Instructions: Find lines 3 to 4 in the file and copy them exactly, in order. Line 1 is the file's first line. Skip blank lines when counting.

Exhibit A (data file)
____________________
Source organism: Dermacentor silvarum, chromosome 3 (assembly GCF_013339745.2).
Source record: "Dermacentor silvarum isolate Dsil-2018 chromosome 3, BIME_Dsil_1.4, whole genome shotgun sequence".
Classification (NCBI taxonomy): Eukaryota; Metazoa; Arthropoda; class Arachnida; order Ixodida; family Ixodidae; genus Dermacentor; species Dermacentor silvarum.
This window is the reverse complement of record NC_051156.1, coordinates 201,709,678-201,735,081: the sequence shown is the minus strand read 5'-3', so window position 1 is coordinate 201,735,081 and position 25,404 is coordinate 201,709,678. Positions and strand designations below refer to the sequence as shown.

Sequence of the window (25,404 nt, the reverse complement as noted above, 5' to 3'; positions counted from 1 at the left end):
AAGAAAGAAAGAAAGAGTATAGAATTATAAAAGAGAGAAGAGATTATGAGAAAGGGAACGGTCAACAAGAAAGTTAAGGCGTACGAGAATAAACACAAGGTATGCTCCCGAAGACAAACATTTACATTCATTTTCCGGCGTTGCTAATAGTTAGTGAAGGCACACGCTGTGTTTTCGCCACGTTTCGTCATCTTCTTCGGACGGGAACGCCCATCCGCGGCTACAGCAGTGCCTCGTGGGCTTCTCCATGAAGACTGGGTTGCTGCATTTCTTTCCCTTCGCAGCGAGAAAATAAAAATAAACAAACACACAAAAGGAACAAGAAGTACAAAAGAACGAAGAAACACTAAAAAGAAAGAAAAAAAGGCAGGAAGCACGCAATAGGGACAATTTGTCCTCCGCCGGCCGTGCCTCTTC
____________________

Classification (NCBI taxonomy): Eukaryota; Metazoa; Arthropoda; class Arachnida; order Ixodida; family Ixodidae; genus Dermacentor; species Dermacentor silvarum.
This window is the reverse complement of record NC_051156.1, coordinates 201,709,678-201,735,081: the sequence shown is the minus strand read 5'-3', so window position 1 is coordinate 201,735,081 and position 25,404 is coordinate 201,709,678. Positions and strand designations below refer to the sequence as shown.